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Texas Dentist Grateful for What He's Been Given, and Can Give Back

Alan Coleman translates his God-given skills from the dental office to those underserved countries through frequent mission trips.
Ed Rabinowitz
PUBLISHED: Wednesday, September 5, 2018
dentist service volunteer

“I’m not here to make money. I’m here to develop relationships with people.” - Alan Coleman, D.D.S., F.A.G.D.

 

Alan Coleman, D.D.S., F.A.G.D., has been struck by lightning, the victim of failed breaks on a riding mower, and the recipient of a concussion and broken ribs courtesy of a not-too-friendly horse.
 
So, it’s easy to understand the Beaumont, Texas-based dentist’s philosophy on life when he says, “You just don’t know. Live every day to the fullest and enjoy the people around you.”
 
And that’s exactly what Coleman does. Alan Coleman is passionate about providing preventive care and alleviating pain for his patients. He says it’s his calling, something he was meant to do. And he shows his appreciation for his God-given skills through frequent missions to help those in underserved countries.
 

GIVING BACK


Even as a youngster, Coleman was always good, and enjoyed working with, his hands. His grandfather was a master craftsman who carved roses out of wood, and he encouraged Coleman to build things in his shop.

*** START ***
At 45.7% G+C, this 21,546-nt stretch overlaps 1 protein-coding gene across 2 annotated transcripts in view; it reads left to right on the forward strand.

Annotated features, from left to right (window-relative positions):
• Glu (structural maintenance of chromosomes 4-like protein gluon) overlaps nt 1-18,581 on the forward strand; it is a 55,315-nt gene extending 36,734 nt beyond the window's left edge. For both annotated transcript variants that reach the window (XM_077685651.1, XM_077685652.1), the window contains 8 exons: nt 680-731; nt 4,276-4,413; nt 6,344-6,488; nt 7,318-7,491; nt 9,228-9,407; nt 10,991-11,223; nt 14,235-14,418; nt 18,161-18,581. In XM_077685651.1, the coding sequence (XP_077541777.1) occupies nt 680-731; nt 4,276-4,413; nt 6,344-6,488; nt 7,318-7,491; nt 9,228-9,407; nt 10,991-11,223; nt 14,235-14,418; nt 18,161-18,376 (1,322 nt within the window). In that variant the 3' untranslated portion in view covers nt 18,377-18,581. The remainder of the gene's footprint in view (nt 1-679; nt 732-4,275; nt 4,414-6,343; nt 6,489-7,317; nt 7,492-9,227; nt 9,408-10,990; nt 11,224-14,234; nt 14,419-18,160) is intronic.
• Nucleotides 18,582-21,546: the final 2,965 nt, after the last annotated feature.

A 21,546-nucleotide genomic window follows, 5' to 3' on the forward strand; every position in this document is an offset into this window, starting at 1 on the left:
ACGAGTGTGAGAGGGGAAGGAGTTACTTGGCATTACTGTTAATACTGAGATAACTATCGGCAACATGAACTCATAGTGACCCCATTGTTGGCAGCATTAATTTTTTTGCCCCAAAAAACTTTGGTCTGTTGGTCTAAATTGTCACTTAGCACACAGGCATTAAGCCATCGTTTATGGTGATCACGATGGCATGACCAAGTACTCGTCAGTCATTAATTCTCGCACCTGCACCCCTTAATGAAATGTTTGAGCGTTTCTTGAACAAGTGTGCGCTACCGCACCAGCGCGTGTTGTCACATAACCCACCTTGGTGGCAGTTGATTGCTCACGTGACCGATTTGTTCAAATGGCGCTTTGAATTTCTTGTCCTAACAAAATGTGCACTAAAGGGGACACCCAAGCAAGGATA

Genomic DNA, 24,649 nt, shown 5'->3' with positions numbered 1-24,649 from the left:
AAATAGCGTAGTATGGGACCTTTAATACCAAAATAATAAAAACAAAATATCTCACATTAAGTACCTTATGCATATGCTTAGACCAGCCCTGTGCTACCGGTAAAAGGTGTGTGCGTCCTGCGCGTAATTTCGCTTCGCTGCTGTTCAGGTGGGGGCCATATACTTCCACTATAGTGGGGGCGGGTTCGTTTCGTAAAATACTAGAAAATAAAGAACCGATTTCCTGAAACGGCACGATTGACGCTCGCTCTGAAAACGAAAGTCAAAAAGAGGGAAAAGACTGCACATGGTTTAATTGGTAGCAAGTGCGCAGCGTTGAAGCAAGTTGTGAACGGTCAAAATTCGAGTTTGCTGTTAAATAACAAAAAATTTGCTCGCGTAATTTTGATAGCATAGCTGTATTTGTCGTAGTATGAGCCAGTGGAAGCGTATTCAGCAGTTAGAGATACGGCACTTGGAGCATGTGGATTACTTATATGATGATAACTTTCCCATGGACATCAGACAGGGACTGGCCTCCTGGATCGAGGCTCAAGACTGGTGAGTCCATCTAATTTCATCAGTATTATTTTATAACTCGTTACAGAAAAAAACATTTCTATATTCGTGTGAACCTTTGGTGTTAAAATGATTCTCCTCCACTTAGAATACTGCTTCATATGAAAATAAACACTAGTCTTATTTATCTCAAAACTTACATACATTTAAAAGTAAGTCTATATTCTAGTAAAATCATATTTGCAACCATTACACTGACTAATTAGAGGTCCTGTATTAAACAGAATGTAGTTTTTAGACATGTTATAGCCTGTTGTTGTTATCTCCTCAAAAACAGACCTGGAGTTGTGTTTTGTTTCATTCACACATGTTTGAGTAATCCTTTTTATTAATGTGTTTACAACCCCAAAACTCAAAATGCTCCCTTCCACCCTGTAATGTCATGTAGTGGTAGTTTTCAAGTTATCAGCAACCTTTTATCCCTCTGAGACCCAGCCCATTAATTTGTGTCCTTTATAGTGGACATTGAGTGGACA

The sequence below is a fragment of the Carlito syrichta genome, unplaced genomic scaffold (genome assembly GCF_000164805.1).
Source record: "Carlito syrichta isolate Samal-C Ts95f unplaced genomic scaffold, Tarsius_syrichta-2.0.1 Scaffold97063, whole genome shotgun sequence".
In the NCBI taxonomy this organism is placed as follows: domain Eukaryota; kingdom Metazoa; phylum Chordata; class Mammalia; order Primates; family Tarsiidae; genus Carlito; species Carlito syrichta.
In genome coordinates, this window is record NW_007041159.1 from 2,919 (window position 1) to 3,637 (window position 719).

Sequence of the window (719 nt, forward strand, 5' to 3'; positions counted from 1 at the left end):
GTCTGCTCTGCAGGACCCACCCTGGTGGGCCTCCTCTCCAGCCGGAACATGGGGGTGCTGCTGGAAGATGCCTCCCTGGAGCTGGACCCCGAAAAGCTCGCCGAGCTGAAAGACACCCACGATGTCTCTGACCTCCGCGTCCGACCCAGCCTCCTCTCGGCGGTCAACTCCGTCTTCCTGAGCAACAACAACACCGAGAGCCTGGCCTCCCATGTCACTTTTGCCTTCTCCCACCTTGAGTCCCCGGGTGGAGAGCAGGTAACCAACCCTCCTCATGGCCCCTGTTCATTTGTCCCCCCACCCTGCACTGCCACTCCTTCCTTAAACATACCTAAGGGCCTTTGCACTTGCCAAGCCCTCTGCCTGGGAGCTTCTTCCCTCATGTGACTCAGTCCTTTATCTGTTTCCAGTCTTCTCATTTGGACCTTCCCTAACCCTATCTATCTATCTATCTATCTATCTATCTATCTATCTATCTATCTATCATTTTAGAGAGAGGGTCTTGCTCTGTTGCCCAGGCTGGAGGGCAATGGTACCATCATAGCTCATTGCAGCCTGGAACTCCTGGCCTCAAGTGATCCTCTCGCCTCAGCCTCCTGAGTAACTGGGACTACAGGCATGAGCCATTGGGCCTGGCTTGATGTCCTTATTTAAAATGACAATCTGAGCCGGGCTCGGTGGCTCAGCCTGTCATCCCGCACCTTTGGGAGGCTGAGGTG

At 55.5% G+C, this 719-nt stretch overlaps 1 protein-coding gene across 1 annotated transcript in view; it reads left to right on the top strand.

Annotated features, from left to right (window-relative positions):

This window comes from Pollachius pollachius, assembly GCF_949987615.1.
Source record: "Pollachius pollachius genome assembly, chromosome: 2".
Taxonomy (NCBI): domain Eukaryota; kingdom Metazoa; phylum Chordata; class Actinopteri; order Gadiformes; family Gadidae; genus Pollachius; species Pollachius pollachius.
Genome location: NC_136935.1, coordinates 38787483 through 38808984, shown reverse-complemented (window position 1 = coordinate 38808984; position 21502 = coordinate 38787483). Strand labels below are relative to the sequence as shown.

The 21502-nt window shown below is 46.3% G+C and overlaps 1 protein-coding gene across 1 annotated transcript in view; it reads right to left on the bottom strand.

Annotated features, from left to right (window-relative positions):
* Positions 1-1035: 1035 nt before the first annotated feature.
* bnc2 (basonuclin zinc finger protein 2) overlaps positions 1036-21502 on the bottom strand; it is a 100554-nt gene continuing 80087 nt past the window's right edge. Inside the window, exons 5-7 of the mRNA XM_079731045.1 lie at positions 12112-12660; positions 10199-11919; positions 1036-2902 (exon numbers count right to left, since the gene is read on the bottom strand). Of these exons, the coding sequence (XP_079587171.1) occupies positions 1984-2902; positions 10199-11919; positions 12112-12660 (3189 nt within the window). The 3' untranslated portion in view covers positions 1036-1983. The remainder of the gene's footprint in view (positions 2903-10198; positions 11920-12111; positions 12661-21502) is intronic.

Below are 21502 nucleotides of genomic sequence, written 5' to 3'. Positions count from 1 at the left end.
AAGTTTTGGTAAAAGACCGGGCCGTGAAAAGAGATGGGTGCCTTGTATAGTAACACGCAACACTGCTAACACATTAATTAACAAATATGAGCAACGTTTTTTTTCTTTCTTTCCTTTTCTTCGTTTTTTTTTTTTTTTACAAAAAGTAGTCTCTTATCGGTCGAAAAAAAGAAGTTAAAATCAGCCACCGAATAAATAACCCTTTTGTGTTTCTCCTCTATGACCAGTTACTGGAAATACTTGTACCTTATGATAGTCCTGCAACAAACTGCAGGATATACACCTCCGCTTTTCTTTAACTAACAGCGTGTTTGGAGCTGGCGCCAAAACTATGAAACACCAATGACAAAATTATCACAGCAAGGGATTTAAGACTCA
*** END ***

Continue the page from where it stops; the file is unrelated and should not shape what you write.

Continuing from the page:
But the clincher on a career choice came when saw all of his friends whose fathers were surgeons never at home.
 
“I didn’t want to do that to my kids,” Coleman explains. “And so I thought a career in dentistry would allow me to work with my hands, utilize God’s gift of brains and talent, and be home.”
 
That flexibility of schedule has allowed Coleman to coach his sons’ soccer and baseball teams, and serve for more than a decade on city council. He works three-and-one-half days each week, and uses the remaining time to be with family and give back to the community. He says it’s just the way he’s built.
 
“My grandfather migrated from Mexico, raised a family, and always instilled in them to give back,” Coleman says. “My aunt and uncle were on the school board, my mother was president of the local school board, so community service is just kind of expected of us.”
 
But Coleman has also done the unexpected, turning his garage into a playroom and building bleachers to accommodate weekly Young Life Club gatherings of some 60 participants. He says it is part of spreading the word to middle and high school children.
 
“When they go off to college and then one day realize there’s more to life than partying, they’ll go back and seek the Lord again,” Coleman says.
 

BARN-STORMING


Most recently, Coleman has been busy building a barndominium on 20 acres up the road from his home. He describes it as a two-story, 48-by-48-foot structure that will include stalls for three horses, and an upstairs fashioning a lake house design where he and his wife of 35 years can one day retire.